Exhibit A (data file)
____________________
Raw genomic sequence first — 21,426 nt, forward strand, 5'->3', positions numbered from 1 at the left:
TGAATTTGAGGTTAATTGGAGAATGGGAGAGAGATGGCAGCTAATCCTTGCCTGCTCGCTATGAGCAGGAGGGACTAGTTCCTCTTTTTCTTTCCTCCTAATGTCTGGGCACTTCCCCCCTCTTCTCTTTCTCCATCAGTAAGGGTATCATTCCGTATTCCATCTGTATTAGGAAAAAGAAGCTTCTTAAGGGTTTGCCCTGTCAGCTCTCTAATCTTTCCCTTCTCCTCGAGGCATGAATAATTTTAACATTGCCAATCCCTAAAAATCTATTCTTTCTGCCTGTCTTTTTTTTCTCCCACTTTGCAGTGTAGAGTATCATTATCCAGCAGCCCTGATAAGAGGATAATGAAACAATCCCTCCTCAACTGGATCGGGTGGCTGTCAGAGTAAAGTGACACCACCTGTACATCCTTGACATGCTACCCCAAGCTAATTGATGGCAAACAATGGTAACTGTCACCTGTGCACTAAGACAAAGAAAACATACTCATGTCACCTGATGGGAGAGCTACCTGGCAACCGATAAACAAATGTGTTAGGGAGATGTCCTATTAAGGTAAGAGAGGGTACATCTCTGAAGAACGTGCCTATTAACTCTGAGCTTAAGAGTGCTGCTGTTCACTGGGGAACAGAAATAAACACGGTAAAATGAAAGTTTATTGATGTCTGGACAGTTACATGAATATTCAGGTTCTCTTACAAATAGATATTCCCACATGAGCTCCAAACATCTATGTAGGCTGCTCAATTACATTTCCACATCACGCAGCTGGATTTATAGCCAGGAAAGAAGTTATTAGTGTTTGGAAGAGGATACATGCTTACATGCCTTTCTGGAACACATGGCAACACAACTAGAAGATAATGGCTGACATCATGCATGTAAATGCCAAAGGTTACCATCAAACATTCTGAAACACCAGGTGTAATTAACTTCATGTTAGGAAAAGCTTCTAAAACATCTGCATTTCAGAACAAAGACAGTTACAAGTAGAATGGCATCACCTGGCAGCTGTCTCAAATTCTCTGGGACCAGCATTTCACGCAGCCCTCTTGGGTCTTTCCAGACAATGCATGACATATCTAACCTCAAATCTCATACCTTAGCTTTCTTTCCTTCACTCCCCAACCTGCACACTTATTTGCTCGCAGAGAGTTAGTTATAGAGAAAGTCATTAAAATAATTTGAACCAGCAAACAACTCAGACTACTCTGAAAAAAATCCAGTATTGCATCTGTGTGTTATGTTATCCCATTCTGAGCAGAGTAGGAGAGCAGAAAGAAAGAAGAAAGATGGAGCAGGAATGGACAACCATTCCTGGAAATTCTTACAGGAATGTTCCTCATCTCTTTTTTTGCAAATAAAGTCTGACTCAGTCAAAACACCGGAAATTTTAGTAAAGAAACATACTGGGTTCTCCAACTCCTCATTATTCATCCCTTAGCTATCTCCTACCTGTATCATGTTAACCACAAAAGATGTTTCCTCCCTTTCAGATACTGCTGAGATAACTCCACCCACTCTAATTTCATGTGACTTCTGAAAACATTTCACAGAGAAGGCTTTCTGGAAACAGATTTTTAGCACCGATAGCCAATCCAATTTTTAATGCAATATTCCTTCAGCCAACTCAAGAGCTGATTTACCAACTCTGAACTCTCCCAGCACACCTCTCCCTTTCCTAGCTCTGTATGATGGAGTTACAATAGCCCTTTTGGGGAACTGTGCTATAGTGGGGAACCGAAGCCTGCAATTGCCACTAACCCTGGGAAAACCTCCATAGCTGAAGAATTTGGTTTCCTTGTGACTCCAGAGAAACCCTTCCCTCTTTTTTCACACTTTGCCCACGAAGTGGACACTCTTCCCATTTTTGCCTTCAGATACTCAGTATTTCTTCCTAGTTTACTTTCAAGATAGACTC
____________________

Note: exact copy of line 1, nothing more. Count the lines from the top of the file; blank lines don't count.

Raw genomic sequence first — 21,426 nt, forward strand, 5'->3', positions numbered from 1 at the left: